National Wild Rivers

In Alaska there are 25 rivers designated as official Wild and Scenic Rivers totaling over 3,000 miles. Ranging from lazy rivers to white water rapids, the Wild and Scenic Rivers of Alaska offer a diverse array of choices at all experience levels.

The Wild and Scenic Rivers of Alaska

Alagnak National Wild River

The Alagnak River flows from Kukaklek Lake in Katmai National Preserve and offers 69 miles of outstanding white-water floating. The river is also noted for abundant wildlife and sport fishing for five species of salmon. Portions of the main branch lie outside and westward of Katmai. Best in June through September. Average trip length is 60-70 miles.

Alatna National Wild River

The stream lies wholly within Gates of the Arctic National Park and Preserve, in the central Brooks Range. It drains south from the treeless Arctic Divide to the Koyukuk River lowlands, through rugged alpine mountains in its upper reaches, to the broad forested valley floor. Wildlife, scenery, and interesting geologic features abound in the river corridor. Best in July through September. Trip length is 83 miles.

Andreafsky National Wild River

The Andreafsky and its East fork flow through parallel valleys and are clear rivers that rise in tundra-covered uplands to meander through balsam poplar and white spruce forests. They are found inside the Yukon Delta National Wildlife Refuge. All but the lower 20-30 miles is designated Wild River. Best in late May through September and the average trip length is 100 miles.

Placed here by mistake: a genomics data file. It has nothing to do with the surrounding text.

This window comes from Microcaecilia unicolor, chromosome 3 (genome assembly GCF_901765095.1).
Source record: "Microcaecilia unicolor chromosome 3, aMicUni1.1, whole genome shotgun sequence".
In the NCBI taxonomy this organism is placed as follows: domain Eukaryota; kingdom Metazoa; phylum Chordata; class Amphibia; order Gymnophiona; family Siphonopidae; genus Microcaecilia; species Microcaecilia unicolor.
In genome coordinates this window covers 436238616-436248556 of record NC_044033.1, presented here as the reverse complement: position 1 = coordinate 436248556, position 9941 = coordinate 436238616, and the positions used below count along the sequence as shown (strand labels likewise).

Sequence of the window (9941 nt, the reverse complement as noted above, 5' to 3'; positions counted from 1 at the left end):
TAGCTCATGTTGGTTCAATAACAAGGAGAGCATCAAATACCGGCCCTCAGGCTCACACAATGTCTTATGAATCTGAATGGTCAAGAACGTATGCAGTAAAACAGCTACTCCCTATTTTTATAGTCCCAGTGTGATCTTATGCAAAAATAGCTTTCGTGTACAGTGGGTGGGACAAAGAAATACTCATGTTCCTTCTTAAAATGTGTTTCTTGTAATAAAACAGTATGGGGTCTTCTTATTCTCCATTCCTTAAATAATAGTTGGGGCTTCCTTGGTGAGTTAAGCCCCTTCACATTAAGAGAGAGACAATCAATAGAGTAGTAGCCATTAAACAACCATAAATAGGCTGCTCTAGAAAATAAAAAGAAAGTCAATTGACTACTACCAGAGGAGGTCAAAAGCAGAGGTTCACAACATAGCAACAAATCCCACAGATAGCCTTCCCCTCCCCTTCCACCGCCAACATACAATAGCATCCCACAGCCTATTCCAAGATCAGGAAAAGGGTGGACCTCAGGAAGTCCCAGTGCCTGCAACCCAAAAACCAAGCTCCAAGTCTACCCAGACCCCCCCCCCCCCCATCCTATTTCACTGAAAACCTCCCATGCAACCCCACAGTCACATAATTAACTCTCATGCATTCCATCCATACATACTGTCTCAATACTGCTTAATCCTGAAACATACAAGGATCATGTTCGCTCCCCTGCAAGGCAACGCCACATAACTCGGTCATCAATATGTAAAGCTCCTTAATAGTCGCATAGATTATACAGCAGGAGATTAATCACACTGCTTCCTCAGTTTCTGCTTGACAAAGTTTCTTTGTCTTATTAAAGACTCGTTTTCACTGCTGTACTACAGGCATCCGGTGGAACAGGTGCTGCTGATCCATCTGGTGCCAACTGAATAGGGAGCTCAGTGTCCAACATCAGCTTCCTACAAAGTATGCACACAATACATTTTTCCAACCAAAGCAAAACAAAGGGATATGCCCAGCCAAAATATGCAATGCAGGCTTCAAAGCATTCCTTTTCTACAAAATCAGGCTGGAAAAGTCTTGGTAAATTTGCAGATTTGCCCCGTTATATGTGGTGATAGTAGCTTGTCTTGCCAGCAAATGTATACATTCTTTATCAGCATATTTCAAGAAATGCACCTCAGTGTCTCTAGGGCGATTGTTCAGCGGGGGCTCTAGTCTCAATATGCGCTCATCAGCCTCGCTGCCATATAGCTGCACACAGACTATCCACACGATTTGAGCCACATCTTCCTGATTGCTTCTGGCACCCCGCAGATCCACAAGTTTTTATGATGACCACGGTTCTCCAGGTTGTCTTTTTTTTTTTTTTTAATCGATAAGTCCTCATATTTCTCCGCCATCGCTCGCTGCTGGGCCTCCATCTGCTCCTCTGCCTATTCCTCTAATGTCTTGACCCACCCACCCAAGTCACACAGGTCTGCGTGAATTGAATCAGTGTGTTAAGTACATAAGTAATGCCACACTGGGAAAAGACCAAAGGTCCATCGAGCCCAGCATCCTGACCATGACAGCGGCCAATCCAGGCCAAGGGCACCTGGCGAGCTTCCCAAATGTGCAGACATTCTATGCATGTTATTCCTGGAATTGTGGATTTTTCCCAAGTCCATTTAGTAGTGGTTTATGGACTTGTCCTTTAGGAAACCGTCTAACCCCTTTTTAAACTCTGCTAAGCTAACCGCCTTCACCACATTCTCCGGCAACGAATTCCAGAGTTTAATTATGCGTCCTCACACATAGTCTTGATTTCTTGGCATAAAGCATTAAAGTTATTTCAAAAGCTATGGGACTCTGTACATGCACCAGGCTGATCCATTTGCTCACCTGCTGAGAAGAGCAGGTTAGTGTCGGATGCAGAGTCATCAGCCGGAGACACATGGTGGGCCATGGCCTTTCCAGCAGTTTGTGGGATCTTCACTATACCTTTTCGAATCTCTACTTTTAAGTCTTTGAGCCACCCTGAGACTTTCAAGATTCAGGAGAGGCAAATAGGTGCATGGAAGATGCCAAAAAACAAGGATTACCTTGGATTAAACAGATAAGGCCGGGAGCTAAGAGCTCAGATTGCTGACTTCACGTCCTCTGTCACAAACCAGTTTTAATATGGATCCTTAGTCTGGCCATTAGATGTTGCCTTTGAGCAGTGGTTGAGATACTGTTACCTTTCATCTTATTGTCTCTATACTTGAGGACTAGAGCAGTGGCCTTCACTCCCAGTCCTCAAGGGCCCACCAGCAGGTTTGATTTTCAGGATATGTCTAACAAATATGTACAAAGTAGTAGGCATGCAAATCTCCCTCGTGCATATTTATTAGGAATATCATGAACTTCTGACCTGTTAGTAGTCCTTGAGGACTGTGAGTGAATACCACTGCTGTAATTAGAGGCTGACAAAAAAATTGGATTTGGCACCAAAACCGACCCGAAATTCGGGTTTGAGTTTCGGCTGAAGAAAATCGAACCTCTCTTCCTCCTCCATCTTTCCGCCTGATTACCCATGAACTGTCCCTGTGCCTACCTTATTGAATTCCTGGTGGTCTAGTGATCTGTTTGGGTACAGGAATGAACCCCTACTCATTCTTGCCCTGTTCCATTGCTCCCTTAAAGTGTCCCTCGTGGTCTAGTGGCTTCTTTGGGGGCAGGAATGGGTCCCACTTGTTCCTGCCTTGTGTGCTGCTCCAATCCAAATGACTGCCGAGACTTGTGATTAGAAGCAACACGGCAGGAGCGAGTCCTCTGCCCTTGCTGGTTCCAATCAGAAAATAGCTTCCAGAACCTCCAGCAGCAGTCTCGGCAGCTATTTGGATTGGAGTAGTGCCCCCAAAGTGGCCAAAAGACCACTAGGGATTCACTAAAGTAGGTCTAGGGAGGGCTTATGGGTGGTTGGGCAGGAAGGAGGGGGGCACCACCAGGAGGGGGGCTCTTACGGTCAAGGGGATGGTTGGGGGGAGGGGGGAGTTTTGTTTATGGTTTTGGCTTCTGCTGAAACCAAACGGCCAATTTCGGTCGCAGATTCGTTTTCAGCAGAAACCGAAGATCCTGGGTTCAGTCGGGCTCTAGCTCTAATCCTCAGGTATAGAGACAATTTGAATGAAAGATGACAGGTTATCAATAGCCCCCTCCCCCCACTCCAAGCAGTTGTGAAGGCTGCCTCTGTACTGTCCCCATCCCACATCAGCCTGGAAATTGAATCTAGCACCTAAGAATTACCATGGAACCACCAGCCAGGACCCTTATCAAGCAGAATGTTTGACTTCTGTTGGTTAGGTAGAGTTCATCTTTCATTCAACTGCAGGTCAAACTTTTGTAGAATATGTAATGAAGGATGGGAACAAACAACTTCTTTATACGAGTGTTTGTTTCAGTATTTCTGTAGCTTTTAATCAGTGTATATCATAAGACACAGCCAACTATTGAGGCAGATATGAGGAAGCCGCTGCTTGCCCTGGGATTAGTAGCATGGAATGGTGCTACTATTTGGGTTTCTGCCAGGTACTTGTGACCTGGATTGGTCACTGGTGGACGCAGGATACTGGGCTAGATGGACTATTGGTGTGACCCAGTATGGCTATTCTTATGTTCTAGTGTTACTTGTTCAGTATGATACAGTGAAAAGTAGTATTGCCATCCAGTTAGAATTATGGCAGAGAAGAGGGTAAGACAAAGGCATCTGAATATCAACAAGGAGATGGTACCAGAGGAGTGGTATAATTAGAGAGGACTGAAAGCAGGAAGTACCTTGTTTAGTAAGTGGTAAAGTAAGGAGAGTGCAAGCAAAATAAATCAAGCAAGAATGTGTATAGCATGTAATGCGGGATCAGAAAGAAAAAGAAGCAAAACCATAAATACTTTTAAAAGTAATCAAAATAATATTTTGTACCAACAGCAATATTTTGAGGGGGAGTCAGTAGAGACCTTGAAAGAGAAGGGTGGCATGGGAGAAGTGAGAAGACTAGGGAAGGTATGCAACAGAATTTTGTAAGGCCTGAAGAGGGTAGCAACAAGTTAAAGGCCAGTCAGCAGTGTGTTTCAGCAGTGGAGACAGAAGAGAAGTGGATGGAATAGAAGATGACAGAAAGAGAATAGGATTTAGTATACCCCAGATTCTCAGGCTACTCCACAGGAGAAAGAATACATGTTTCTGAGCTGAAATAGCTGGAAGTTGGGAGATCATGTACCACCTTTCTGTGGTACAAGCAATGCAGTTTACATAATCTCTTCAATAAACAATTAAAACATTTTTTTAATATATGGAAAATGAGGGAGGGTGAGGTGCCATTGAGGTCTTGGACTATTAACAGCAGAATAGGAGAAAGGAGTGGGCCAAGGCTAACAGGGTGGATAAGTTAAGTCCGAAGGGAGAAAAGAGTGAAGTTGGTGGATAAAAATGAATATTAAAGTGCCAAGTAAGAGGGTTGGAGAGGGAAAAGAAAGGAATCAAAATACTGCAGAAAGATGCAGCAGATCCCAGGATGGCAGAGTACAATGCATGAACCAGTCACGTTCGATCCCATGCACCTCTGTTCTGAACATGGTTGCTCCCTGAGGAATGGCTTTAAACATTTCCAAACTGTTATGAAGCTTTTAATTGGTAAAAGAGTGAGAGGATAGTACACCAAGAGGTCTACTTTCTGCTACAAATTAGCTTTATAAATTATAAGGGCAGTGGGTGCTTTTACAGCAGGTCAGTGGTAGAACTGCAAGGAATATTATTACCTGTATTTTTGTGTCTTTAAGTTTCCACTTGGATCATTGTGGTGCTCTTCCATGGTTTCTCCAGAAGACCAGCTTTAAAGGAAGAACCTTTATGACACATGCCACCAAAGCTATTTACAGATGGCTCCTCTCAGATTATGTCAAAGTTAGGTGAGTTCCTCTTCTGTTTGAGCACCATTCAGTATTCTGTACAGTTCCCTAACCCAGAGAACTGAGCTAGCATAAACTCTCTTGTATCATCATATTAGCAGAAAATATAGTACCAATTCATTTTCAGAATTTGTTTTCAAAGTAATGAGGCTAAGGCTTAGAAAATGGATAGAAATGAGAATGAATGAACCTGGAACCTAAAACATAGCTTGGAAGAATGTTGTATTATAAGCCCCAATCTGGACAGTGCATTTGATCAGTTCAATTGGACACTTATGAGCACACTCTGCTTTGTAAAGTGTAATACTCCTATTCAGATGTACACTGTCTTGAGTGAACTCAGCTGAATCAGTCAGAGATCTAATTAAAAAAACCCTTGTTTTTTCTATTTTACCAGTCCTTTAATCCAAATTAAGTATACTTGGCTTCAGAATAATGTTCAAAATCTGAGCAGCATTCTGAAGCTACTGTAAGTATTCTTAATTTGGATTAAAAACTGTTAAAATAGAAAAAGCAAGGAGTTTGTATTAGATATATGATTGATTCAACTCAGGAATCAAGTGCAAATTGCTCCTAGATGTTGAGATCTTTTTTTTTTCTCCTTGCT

Aniakchak National Wild River

The river lies within Aniakchak National Monument and Preserve. It flows out of Surprise Lake, inside the caldera, and plunges spectacularly through “The Gates”, part of the caldera wall. Rafts and experienced rafters are recommended for these turbulent waters. Best in June through September. Trip length is 63 miles.

Beaver Creek National Wild River

A clear, gentle wilderness stream that winds through rich boreal forests in rounded mountains of the White Mountains National Recreation Area. At Big Bend, warm springs keep the river open all winter, providing good late-season grayling fishing. It does not have large rapids or serious obstacles, although the upper river flows over exposed bedrock. Best in May through September. Trip length is 130 miles long.

Birch Creek National Wild River

Located in the Steese National Conservation Area, Birch Creek headwaters are near timberline in the rolling Yukon-Tanana uplands. The river winds through boreal forested valleys to emerge eventually in the wetlands of the Yukon River valley in the Yukon Flats National Wildlife Refuge. During periods of low water, the upper 8 miles of the river may require lining and extensive dragging. Best in May through July. Average trip is 125 miles.